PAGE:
Beta is the probability of us committing a type 2 error (a false negative).

## What Are Some Criticisms Of Significance Testing?

4 criticisms of significance testing includes:

• Null hypothesises are almost always false in reality because there are always “some” differences that will show up given enough data. Like drug A and B will never be 100% identical so some differences will be found.

• Small p-value doesn’t mean small chance of being wrong because in 1 review 74% of studies with a small p-value were wrong. (Granted I got this criticism from a source in the early 2000s so this probably has a temporal validity issue).

• Statistical error is only 1 small part of real error.

• Statistical significance is not the same as scientific significance. Science deals with questions of effect size, not whether an effect exists.

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## What Is The Error Testing Approach To Significance Testing Called?

The error testing approach to significance testing is called Neyman-Pearson.

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## What Is P-Value Probability?

The p-value probability is you could get the result like the one observed if the null hypothesis was true.

## What Can Influence Effect Size?

Mean difference, methodology and variability can all influence effect size but sample size does not.

## What is Multiple R?

Multiple R is the correlation between X and Y.

## What is Multiple R-Squared?

Multiple R-squared is the proportion of variance in Y that is accounted by the regression equation.

## What Are b And beta Coefficients?

The b and beta coefficients are used in regression to measure the relationship between the dependent and one or more independent variables. b is used to represent one unit change in an independent variable. Whereas beta coefficients represent 1 change in standard deviation for the independent variables.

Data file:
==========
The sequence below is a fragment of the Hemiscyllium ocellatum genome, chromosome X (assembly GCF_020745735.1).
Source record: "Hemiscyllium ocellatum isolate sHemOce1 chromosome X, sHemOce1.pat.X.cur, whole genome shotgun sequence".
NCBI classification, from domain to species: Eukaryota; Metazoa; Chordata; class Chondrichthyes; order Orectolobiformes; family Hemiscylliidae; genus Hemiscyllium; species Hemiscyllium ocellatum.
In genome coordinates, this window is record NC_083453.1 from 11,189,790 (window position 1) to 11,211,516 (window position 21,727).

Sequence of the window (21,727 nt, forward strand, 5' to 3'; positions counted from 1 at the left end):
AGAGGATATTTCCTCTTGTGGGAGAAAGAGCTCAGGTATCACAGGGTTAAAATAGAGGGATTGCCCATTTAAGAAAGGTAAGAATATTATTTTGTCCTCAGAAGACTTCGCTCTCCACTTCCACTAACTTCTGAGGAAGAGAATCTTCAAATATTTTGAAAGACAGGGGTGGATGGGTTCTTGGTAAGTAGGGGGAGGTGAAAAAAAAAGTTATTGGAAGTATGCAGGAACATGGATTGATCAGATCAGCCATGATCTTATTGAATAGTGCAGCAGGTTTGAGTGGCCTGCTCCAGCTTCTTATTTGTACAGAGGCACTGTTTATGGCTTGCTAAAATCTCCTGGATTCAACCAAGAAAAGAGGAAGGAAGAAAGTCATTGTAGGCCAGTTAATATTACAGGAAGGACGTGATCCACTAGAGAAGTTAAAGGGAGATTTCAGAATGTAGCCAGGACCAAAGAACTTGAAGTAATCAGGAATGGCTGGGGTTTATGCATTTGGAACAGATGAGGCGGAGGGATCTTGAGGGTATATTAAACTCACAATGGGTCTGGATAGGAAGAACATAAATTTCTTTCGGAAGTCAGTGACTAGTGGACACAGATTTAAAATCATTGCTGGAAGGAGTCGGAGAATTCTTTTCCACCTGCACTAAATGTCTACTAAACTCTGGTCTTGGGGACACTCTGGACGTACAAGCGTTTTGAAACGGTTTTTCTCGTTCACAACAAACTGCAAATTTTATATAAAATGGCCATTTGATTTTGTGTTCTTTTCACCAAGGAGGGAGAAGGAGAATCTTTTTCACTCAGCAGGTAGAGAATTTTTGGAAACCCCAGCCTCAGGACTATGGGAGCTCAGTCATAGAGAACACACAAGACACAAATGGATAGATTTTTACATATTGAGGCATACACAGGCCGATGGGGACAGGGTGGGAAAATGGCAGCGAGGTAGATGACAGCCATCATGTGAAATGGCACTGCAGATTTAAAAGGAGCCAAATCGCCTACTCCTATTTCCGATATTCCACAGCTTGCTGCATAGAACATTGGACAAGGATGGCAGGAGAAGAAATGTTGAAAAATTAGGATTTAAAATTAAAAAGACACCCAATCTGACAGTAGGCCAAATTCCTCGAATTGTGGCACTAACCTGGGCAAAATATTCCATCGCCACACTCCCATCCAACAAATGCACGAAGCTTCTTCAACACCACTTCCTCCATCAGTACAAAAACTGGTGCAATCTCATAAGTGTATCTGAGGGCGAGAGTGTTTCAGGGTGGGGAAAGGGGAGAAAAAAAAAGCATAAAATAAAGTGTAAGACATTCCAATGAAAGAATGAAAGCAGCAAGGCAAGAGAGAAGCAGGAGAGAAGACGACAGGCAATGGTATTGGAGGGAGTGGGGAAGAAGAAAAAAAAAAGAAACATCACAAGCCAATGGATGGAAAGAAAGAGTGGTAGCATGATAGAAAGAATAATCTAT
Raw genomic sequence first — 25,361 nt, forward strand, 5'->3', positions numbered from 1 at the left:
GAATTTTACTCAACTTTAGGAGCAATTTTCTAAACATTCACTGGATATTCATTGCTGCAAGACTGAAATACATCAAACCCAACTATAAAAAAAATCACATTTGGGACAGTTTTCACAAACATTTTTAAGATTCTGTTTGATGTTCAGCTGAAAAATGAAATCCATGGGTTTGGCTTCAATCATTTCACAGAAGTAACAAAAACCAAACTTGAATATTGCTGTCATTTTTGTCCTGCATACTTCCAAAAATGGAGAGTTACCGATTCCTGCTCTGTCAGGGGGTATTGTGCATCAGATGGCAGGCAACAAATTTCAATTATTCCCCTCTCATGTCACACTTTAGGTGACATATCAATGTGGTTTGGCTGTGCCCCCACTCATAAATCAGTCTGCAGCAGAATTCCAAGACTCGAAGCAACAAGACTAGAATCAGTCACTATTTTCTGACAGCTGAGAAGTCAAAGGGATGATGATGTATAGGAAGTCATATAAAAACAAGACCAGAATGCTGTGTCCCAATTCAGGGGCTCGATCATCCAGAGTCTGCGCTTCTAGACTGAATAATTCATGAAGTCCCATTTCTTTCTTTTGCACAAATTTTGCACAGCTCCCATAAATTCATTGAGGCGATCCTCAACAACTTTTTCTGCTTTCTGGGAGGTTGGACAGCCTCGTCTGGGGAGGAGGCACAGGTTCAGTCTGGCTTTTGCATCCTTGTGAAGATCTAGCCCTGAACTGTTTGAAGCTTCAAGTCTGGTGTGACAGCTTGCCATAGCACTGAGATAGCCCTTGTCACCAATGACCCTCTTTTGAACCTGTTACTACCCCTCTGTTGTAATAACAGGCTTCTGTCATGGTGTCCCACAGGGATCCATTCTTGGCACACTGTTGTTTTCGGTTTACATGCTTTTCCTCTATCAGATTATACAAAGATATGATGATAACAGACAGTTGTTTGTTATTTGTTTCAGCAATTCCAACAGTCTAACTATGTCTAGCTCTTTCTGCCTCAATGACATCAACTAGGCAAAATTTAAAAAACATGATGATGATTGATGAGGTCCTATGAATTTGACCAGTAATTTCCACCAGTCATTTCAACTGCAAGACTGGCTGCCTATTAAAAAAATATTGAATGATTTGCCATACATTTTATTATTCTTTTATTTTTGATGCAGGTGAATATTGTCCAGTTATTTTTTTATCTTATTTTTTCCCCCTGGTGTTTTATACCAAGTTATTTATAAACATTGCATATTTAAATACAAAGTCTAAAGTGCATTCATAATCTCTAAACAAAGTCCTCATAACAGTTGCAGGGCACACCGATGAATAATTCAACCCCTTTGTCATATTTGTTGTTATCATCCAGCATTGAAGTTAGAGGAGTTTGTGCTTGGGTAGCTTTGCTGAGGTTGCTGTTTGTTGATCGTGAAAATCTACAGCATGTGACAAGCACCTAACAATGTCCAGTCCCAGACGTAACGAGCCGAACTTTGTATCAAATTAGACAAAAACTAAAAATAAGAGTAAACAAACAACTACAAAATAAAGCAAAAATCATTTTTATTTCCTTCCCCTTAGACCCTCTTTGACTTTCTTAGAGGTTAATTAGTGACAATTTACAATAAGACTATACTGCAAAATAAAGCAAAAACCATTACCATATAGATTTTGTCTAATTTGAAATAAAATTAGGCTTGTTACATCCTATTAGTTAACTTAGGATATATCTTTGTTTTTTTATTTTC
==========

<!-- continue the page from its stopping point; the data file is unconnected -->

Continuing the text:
## What Is Least Square Criterion?

The Least Square Criterion is a test used to test the accuracy of a straight line in depicting the data it was made from.

## What Is Statistical Power?

Statistical power is the probability that a test will detect an effect or difference in data when it exists.

## What Is A Power Analysis Made Up Of?

A power analysis is made up of the effect size, the power, the significance level and the sample size and one of its components.

## What Can Power Analysis Be Used For?

You can use a power analysis for:

• Comparing different statistical tests and choosing the test with the highest power to detect an effect of interest.

• Calculating the optimal sample size for a given sample effect size and significance level, and vice versa.

• Calculating the minimum sample size needed to achieve a certain level of statistical power and significance level.

## What Is The Recommended Effect Size In Psychology Statistics?

80% is the generally recommended effect size in psychology.

## What Do Sensitivity Tests Measure?

Sensitivity tests measure how well a test can identify a presence or absence of a particular outcome or condition.

## What Do One-Way ANOVAs Analyse?